For a number of reasons the bulk of the evidence regarding the frequency of contact allergy to fragrance ingredients relies on clinical data, i.e. the history, clinical presentation and test results of patients patch tested for suspected allergic contact dermatitis – in general, and not specifically due to fragrance ingredients. The frequency of contact allergy to fragrance ingredients (or other contact allergies, for that matter) cannot be related to the population directly, as it is derived from a subgroup (of patients) selected for specific morbidity. Nevertheless, these data can be examined epidemiologically assuming a largely similar selection process: (i) across time in a given department; and (ii) between departments at any point of time. If the notion of similarity, and thus direct comparability, does not appear valid, adjustment or standardisation techniques can be employed to account for differences, e.g. the average age of patients in a time series on a (fragrance) allergen with age- associated risk of sensitisation. In this situation, changes in the age composition of the patients tested may confound a time trend. A distinction must be made between patch testing “consecutive” patients, i.e. all patients who are patch tested for suspected contact sensitisation, and “aimed” patch testing, i.e. application of allergens only in the subset of patients in whom exposure to the particular allergens of the applied “special series” is suspected. For any given allergen, the latter “aimed” approach will usually yield higher sensitisation prevalence than the testing of not-further-selected “consecutive” patients. Thus, information on the inclusion of an allergen either in a baseline series (tested in virtually all patients) or in a special series (applied in an aimed fashion) must be considered and is given in the following tables, where available in the cited references. Notwithstanding the potential pitfalls of clinical data, they have proven useful in identifying emerging trends or persisting problems, and also in evaluating the effect of preventive action – either regarding the entire population, or subgroups thereof, such as certain occupations. Regarding the fragrance mixes (FM I and FM II) mentioned above, evidence regarding sensitisation frequencies published since 1999 will be outlined below, thus supplementing the data presented in the SCCNFP opinion on Fragrance Allergy in 1999 (1).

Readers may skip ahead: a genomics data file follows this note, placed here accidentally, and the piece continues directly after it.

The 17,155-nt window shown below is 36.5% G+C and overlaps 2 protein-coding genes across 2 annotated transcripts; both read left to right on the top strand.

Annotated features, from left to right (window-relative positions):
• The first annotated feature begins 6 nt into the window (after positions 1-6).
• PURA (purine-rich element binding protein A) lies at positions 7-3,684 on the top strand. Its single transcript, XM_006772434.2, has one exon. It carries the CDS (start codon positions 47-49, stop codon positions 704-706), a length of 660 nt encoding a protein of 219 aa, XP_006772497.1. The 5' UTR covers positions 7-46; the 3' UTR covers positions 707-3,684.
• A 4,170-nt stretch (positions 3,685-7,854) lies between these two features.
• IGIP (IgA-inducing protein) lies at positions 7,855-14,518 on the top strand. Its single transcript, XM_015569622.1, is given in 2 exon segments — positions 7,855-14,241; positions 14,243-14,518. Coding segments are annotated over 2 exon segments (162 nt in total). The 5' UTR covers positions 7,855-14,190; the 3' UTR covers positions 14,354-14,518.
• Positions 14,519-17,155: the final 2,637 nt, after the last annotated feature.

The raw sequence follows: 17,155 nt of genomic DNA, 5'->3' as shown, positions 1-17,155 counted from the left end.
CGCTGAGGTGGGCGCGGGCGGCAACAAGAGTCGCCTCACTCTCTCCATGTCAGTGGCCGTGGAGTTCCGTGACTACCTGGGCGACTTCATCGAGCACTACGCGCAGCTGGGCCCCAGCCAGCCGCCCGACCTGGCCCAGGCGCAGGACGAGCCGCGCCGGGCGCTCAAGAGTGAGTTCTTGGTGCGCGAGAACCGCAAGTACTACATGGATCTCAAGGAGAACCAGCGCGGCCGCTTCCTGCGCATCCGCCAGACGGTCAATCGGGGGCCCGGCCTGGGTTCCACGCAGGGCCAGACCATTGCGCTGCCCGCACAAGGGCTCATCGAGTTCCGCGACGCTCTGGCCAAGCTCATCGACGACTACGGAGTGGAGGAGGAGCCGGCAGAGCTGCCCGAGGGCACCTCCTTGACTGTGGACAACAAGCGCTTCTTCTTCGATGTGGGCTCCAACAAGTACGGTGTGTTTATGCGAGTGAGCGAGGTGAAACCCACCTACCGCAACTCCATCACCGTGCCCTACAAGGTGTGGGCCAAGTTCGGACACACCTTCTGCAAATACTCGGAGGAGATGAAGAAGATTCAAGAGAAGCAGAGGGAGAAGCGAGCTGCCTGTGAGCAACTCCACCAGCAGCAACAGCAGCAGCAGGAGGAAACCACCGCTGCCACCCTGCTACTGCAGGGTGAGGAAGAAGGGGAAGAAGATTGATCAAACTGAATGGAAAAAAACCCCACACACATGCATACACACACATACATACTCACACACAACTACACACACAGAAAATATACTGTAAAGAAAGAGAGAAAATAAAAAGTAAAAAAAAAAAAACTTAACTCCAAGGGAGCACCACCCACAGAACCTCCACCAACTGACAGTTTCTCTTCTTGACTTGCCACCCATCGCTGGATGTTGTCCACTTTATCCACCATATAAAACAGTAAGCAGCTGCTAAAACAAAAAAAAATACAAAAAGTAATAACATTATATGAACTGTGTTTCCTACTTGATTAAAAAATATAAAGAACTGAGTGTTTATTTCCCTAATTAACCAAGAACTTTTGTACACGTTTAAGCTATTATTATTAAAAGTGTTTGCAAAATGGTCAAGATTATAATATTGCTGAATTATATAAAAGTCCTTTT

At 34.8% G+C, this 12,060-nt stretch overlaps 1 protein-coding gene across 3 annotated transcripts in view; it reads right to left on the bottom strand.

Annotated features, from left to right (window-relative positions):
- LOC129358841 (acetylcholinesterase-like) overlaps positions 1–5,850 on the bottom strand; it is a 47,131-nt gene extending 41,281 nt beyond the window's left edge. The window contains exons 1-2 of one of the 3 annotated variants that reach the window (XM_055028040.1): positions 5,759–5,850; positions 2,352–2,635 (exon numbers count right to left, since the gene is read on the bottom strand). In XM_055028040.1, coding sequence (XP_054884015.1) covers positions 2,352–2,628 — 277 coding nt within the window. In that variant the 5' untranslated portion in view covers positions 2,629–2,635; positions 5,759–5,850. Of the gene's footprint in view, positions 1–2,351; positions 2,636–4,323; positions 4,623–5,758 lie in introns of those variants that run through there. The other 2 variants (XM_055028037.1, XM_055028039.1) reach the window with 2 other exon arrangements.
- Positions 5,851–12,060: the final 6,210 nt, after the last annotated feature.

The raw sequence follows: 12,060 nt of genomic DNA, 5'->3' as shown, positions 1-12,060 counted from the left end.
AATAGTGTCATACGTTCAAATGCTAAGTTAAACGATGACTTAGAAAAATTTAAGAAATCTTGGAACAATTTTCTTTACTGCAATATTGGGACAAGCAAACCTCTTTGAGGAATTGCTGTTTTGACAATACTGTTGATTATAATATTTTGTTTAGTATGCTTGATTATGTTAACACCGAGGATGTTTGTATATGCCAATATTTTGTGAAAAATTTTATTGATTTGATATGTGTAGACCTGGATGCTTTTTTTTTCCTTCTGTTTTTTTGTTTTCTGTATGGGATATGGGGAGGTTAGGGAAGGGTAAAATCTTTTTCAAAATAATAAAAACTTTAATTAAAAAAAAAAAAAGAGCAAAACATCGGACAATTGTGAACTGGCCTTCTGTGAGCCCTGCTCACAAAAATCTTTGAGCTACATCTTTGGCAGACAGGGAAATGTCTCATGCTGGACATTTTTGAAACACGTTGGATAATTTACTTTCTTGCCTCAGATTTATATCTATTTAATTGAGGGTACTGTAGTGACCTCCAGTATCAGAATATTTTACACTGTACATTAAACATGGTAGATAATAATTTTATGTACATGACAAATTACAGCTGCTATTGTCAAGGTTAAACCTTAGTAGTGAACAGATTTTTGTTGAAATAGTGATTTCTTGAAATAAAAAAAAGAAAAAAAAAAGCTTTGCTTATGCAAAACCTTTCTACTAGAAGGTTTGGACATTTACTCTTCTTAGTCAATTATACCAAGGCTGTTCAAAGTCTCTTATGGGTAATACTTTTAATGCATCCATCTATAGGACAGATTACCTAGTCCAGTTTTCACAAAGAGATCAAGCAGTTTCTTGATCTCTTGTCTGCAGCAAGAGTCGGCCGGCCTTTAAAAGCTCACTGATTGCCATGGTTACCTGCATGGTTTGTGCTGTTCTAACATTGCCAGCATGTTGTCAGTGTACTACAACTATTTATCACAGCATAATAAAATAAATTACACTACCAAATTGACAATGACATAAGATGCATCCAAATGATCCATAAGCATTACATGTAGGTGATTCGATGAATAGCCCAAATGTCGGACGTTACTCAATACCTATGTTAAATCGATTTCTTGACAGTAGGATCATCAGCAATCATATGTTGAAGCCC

Fragrance Mix I (“Larsen Mix”)
Table 4-3: Results with screening agents for contact allergy to fragrance ingredients reported since 1999 in patients patch tested for suspected allergic contact dermatitis in Europe: Fragrance Mix “I” (see Table 4-1). If not given in the publication, the confidence interval (CI) was calculated from the absolute numbers by the SCCS (§).
Table 4-4: Results with screening agents for contact allergy to fragrance ingredients reported since 1999 in patients patch tested for suspected allergic contact dermatitis in non-European countries: Fragrance Mix “I” (see Table 4-1). If not given in the publication, the confidence interval (CI) was calculated from the absolute numbers by the SCCS (§).
Beyond the studies discussed above, regarding a time trend of sensitisation to FM I, a significant increase of positive results to FM I until 1998, and a significant drop thereafter has been noted in the IVDK study covering 1996 to 2002 (42). A similar drop from 1999 to 2007 has been observed in female, but not male patients from Copenhagen (52). In accordance with these findings, the prevalence of positive reactions to FM I doubled, or thereabouts, from 1989-1993 to 1994-1998 in Ljubljana, Slovenia (41).